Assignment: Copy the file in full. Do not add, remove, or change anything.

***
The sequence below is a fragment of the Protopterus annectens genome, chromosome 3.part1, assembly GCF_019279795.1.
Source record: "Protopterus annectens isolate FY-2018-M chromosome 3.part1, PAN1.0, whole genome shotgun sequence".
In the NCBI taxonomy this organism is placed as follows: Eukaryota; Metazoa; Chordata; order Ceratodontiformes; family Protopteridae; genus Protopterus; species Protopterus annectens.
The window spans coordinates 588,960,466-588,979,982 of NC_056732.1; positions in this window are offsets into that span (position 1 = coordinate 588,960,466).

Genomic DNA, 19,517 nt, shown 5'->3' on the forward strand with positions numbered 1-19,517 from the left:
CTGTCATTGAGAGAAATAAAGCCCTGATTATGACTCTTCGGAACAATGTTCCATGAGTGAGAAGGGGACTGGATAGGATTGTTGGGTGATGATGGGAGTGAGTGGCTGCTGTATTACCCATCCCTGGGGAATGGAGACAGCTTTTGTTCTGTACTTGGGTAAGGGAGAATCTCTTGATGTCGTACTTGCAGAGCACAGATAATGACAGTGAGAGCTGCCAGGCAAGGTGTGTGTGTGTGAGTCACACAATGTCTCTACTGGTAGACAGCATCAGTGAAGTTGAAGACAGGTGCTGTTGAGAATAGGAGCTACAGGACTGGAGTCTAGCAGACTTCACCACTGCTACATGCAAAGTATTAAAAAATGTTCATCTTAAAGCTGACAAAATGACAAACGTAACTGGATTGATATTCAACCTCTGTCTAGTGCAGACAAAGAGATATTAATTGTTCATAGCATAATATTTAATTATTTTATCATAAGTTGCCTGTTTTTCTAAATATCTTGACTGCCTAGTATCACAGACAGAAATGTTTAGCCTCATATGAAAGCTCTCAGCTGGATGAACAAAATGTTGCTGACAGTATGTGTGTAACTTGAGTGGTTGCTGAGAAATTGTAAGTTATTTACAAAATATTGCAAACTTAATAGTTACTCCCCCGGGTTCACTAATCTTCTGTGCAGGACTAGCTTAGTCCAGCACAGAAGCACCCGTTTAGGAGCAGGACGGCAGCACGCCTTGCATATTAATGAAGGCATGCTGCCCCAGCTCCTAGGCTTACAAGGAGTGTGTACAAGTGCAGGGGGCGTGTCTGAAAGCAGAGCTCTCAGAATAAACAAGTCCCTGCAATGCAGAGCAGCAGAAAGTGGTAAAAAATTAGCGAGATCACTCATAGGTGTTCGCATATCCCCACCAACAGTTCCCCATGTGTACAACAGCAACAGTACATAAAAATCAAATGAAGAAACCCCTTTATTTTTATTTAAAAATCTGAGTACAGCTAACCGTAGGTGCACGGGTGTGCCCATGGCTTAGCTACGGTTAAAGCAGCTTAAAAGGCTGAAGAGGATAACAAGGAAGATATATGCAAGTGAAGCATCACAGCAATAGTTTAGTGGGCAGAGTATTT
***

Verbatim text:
The sequence below is a fragment of the Protopterus annectens genome, chromosome 3.part1, assembly GCF_019279795.1.
Source record: "Protopterus annectens isolate FY-2018-M chromosome 3.part1, PAN1.0, whole genome shotgun sequence".
In the NCBI taxonomy this organism is placed as follows: Eukaryota; Metazoa; Chordata; order Ceratodontiformes; family Protopteridae; genus Protopterus; species Protopterus annectens.
The window spans coordinates 588,960,466-588,979,982 of NC_056732.1; positions in this window are offsets into that span (position 1 = coordinate 588,960,466).

Genomic DNA, 19,517 nt, shown 5'->3' on the forward strand with positions numbered 1-19,517 from the left:
CTGTCATTGAGAGAAATAAAGCCCTGATTATGACTCTTCGGAACAATGTTCCATGAGTGAGAAGGGGACTGGATAGGATTGTTGGGTGATGATGGGAGTGAGTGGCTGCTGTATTACCCATCCCTGGGGAATGGAGACAGCTTTTGTTCTGTACTTGGGTAAGGGAGAATCTCTTGATGTCGTACTTGCAGAGCACAGATAATGACAGTGAGAGCTGCCAGGCAAGGTGTGTGTGTGTGAGTCACACAATGTCTCTACTGGTAGACAGCATCAGTGAAGTTGAAGACAGGTGCTGTTGAGAATAGGAGCTACAGGACTGGAGTCTAGCAGACTTCACCACTGCTACATGCAAAGTATTAAAAAATGTTCATCTTAAAGCTGACAAAATGACAAACGTAACTGGATTGATATTCAACCTCTGTCTAGTGCAGACAAAGAGATATTAATTGTTCATAGCATAATATTTAATTATTTTATCATAAGTTGCCTGTTTTTCTAAATATCTTGACTGCCTAGTATCACAGACAGAAATGTTTAGCCTCATATGAAAGCTCTCAGCTGGATGAACAAAATGTTGCTGACAGTATGTGTGTAACTTGAGTGGTTGCTGAGAAATTGTAAGTTATTTACAAAATATTGCAAACTTAATAGTTACTCCCCCGGGTTCACTAATCTTCTGTGCAGGACTAGCTTAGTCCAGCACAGAAGCACCCGTTTAGGAGCAGGACGGCAGCACGCCTTGCATATTAATGAAGGCATGCTGCCCCAGCTCCTAGGCTTACAAGGAGTGTGTACAAGTGCAGGGGGCGTGTCTGAAAGCAGAGCTCTCAGAATAAACAAGTCCCTGCAATGCAGAGCAGCAGAAAGTGGTAAAAAATTAGCGAGATCACTCATAGGTGTTCGCATATCCCCACCAACAGTTCCCCATGTGTACAACAGCAACAGTACATAAAAATCAAATGAAGAAACCCCTTTATTTTTATTTAAAAATCTGAGTACAGCTAACCGTAGGTGCACGGGTGTGCCCATGGCTTAGCTACGGTTAAAGCAGCTTAAAAGGCTGAAGAGGATAACAAGGAAGATATATGCAAGTGAAGCATCACAGCAATAGTTTAGTGGGCAGAGTATTT